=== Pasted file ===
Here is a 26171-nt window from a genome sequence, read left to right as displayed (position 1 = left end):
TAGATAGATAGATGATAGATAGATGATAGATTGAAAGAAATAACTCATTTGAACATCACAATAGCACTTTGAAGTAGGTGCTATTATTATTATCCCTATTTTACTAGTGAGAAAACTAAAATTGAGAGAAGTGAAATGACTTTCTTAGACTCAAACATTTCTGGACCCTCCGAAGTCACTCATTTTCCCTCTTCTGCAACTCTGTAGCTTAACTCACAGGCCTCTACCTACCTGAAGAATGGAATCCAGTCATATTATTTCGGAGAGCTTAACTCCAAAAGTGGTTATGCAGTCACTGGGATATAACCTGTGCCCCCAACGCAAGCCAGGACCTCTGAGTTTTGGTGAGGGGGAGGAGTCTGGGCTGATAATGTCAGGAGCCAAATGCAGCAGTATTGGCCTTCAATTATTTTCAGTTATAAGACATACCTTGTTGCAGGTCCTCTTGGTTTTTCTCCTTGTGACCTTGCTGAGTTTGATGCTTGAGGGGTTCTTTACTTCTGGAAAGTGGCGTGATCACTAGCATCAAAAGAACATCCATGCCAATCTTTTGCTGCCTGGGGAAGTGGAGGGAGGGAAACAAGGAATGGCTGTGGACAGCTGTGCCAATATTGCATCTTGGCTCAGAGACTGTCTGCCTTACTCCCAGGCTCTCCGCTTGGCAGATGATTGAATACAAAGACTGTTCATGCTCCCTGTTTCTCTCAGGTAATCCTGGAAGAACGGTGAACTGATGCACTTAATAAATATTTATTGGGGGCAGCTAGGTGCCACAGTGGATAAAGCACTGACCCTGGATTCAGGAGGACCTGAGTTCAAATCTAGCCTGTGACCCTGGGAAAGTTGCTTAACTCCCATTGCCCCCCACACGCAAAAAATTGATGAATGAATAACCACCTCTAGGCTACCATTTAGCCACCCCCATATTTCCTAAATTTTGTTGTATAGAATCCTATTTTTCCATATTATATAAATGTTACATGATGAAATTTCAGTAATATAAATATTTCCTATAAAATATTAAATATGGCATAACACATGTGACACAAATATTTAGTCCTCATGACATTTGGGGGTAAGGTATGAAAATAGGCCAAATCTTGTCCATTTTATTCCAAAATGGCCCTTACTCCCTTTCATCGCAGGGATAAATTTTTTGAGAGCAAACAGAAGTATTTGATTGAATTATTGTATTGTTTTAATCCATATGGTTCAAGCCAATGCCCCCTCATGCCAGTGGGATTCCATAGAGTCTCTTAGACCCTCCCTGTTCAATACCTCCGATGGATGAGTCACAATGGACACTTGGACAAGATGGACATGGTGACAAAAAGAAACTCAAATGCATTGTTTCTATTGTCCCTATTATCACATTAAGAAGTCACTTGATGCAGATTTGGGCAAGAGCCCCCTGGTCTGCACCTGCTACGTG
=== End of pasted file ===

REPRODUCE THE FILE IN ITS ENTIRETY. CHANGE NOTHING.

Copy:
Here is a 26171-nt window from a genome sequence, read left to right as displayed (position 1 = left end):
TAGATAGATAGATGATAGATAGATGATAGATTGAAAGAAATAACTCATTTGAACATCACAATAGCACTTTGAAGTAGGTGCTATTATTATTATCCCTATTTTACTAGTGAGAAAACTAAAATTGAGAGAAGTGAAATGACTTTCTTAGACTCAAACATTTCTGGACCCTCCGAAGTCACTCATTTTCCCTCTTCTGCAACTCTGTAGCTTAACTCACAGGCCTCTACCTACCTGAAGAATGGAATCCAGTCATATTATTTCGGAGAGCTTAACTCCAAAAGTGGTTATGCAGTCACTGGGATATAACCTGTGCCCCCAACGCAAGCCAGGACCTCTGAGTTTTGGTGAGGGGGAGGAGTCTGGGCTGATAATGTCAGGAGCCAAATGCAGCAGTATTGGCCTTCAATTATTTTCAGTTATAAGACATACCTTGTTGCAGGTCCTCTTGGTTTTTCTCCTTGTGACCTTGCTGAGTTTGATGCTTGAGGGGTTCTTTACTTCTGGAAAGTGGCGTGATCACTAGCATCAAAAGAACATCCATGCCAATCTTTTGCTGCCTGGGGAAGTGGAGGGAGGGAAACAAGGAATGGCTGTGGACAGCTGTGCCAATATTGCATCTTGGCTCAGAGACTGTCTGCCTTACTCCCAGGCTCTCCGCTTGGCAGATGATTGAATACAAAGACTGTTCATGCTCCCTGTTTCTCTCAGGTAATCCTGGAAGAACGGTGAACTGATGCACTTAATAAATATTTATTGGGGGCAGCTAGGTGCCACAGTGGATAAAGCACTGACCCTGGATTCAGGAGGACCTGAGTTCAAATCTAGCCTGTGACCCTGGGAAAGTTGCTTAACTCCCATTGCCCCCCACACGCAAAAAATTGATGAATGAATAACCACCTCTAGGCTACCATTTAGCCACCCCCATATTTCCTAAATTTTGTTGTATAGAATCCTATTTTTCCATATTATATAAATGTTACATGATGAAATTTCAGTAATATAAATATTTCCTATAAAATATTAAATATGGCATAACACATGTGACACAAATATTTAGTCCTCATGACATTTGGGGGTAAGGTATGAAAATAGGCCAAATCTTGTCCATTTTATTCCAAAATGGCCCTTACTCCCTTTCATCGCAGGGATAAATTTTTTGAGAGCAAACAGAAGTATTTGATTGAATTATTGTATTGTTTTAATCCATATGGTTCAAGCCAATGCCCCCTCATGCCAGTGGGATTCCATAGAGTCTCTTAGACCCTCCCTGTTCAATACCTCCGATGGATGAGTCACAATGGACACTTGGACAAGATGGACATGGTGACAAAAAGAAACTCAAATGCATTGTTTCTATTGTCCCTATTATCACATTAAGAAGTCACTTGATGCAGATTTGGGCAAGAGCCCCCTGGTCTGCACCTGCTACGTG